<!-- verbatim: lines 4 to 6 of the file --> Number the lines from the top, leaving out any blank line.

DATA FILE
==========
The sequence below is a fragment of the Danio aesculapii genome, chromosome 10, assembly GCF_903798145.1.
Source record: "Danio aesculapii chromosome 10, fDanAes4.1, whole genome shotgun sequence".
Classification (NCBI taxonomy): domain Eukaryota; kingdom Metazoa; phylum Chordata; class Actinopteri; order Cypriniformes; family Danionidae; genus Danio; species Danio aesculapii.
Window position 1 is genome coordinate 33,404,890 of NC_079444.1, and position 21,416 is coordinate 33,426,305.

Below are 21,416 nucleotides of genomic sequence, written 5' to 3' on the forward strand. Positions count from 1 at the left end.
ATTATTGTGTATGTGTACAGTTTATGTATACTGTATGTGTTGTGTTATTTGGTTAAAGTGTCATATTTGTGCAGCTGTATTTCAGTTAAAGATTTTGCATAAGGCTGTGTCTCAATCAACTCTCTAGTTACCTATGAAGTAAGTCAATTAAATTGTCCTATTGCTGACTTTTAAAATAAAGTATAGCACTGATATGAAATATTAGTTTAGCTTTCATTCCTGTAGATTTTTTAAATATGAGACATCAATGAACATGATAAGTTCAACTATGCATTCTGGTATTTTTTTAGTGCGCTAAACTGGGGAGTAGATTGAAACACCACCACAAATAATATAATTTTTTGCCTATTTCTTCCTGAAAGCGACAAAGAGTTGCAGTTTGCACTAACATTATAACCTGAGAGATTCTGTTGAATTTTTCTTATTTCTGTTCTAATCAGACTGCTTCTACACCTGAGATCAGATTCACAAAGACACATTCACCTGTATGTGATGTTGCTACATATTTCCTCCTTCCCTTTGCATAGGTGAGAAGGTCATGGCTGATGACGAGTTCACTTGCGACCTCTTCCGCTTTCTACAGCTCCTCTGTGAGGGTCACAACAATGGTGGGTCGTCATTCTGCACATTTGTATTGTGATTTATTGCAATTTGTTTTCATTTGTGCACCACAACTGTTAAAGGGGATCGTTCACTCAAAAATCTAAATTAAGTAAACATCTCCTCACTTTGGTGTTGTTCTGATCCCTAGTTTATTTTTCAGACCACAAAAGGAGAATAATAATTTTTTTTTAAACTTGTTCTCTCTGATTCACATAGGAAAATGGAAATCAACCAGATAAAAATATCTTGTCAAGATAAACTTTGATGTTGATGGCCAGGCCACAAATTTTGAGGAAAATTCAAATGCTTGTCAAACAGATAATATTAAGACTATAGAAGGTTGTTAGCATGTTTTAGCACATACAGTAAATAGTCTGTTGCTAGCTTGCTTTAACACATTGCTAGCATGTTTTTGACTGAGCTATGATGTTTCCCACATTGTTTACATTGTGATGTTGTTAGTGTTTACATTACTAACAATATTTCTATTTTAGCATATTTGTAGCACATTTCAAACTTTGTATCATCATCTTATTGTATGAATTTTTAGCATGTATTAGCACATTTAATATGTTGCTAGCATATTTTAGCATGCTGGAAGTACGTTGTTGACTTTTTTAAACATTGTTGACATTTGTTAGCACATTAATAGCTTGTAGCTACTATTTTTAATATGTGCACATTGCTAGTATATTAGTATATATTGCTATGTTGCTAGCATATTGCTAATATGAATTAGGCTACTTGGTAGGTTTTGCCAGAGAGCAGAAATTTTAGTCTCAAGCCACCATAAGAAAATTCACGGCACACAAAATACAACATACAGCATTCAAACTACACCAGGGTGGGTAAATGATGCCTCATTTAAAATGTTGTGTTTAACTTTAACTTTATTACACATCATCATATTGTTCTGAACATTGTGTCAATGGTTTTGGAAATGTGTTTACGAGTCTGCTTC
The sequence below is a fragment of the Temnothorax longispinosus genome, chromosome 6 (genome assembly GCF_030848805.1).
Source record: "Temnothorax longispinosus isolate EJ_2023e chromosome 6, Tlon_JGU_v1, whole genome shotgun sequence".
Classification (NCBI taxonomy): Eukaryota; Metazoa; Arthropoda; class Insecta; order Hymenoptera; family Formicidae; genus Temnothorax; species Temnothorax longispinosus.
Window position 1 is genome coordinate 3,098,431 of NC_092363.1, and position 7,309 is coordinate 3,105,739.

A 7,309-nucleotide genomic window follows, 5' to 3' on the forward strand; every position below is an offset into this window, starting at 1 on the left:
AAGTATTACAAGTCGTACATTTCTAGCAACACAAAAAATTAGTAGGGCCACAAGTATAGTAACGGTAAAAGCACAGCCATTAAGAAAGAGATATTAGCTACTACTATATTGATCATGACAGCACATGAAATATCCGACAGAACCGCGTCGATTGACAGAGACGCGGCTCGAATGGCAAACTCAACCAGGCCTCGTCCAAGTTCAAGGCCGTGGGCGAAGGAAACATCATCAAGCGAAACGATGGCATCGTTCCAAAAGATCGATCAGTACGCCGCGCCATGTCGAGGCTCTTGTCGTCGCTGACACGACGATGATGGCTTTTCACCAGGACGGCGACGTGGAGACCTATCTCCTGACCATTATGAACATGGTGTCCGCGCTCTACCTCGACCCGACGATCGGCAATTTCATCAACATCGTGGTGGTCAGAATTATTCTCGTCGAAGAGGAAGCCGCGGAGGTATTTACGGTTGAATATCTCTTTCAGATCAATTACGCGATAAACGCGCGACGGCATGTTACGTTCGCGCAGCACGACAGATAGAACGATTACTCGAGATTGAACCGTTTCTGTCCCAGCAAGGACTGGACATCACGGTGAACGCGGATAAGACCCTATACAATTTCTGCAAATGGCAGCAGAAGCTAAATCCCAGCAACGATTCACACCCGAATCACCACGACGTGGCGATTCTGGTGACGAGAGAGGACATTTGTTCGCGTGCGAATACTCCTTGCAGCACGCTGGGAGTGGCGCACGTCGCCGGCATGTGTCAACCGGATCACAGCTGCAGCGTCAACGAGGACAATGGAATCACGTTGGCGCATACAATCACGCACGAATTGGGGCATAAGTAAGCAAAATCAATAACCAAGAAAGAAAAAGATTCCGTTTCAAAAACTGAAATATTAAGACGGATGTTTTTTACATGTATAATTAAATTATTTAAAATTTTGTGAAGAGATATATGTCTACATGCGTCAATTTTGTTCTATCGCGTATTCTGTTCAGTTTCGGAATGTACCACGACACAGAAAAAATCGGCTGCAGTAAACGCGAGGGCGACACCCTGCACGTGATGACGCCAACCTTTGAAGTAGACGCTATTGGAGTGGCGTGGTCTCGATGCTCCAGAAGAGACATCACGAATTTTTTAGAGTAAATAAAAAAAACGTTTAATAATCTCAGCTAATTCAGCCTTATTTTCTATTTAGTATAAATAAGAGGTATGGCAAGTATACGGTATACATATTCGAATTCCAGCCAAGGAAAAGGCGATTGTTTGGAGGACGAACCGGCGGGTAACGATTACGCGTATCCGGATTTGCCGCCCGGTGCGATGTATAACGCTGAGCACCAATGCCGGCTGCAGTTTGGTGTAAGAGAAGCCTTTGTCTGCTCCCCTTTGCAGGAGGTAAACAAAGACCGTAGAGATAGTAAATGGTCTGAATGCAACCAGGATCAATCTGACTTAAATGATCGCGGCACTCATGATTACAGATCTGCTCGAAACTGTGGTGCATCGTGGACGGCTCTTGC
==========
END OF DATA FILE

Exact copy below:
Window position 1 is genome coordinate 33,404,890 of NC_079444.1, and position 21,416 is coordinate 33,426,305.

Below are 21,416 nucleotides of genomic sequence, written 5' to 3' on the forward strand. Positions count from 1 at the left end.
ATTATTGTGTATGTGTACAGTTTATGTATACTGTATGTGTTGTGTTATTTGGTTAAAGTGTCATATTTGTGCAGCTGTATTTCAGTTAAAGATTTTGCATAAGGCTGTGTCTCAATCAACTCTCTAGTTACCTATGAAGTAAGTCAATTAAATTGTCCTATTGCTGACTTTTAAAATAAAGTATAGCACTGATATGAAATATTAGTTTAGCTTTCATTCCTGTAGATTTTTTAAATATGAGACATCAATGAACATGATAAGTTCAACTATGCATTCTGGTATTTTTTTAGTGCGCTAAACTGGGGAGTAGATTGAAACACCACCACAAATAATATAATTTTTTGCCTATTTCTTCCTGAAAGCGACAAAGAGTTGCAGTTTGCACTAACATTATAACCTGAGAGATTCTGTTGAATTTTTCTTATTTCTGTTCTAATCAGACTGCTTCTACACCTGAGATCAGATTCACAAAGACACATTCACCTGTATGTGATGTTGCTACATATTTCCTCCTTCCCTTTGCATAGGTGAGAAGGTCATGGCTGATGACGAGTTCACTTGCGACCTCTTCCGCTTTCTACAGCTCCTCTGTGAGGGTCACAACAATGGTGGGTCGTCATTCTGCACATTTGTATTGTGATTTATTGCAATTTGTTTTCATTTGTGCACCACAACTGTTAAAGGGGATCGTTCACTCAAAAATCTAAATTAAGTAAACATCTCCTCACTTTGGTGTTGTTCTGATCCCTAGTTTATTTTTCAGACCACAAAAGGAGAATAATAATTTTTTTTTAAACTTGTTCTCTCTGATTCACATAGGAAAATGGAAATCAACCAGATAAAAATATCTTGTCAAGATAAACTTTGATGTTGATGGCCAGGCCACAAATTTTGAGGAAAATTCAAATGCTTGTCAAACAGATAATATTAAGACTATAGAAGGTTGTTAGCATGTTTTAGCACATACAGTAAATAGTCTGTTGCTAGCTTGCTTTAACACATTGCTAGCATGTTTTTGACTGAGCTATGATGTTTCCCACATTGTTTACATTGTGATGTTGTTAGTGTTTACATTACTAACAATATTTCTATTTTAGCATATTTGTAGCACATTTCAAACTTTGTATCATCATCTTATTGTATGAATTTTTAGCATGTATTAGCACATTTAATATGTTGCTAGCATATTTTAGCATGCTGGAAGTACGTTGTTGACTTTTTTAAACATTGTTGACATTTGTTAGCACATTAATAGCTTGTAGCTACTATTTTTAATATGTGCACATTGCTAGTATATTAGTATATATTGCTATGTTGCTAGCATATTGCTAATATGAATTAGGCTACTTGGTAGGTTTTGCCAGAGAGCAGAAATTTTAGTCTCAAGCCACCATAAGAAAATTCACGGCACACAAAATACAACATACAGCATTCAAACTACACCAGGGTGGGTAAATGATGCCTCATTTAAAATGTTGTGTTTAACTTTAACTTTATTACACATCATCATATTGTTCTGAACATTGTGTCAATGGTTTTGGAAATGTGTTTACGAGTCTGCTTC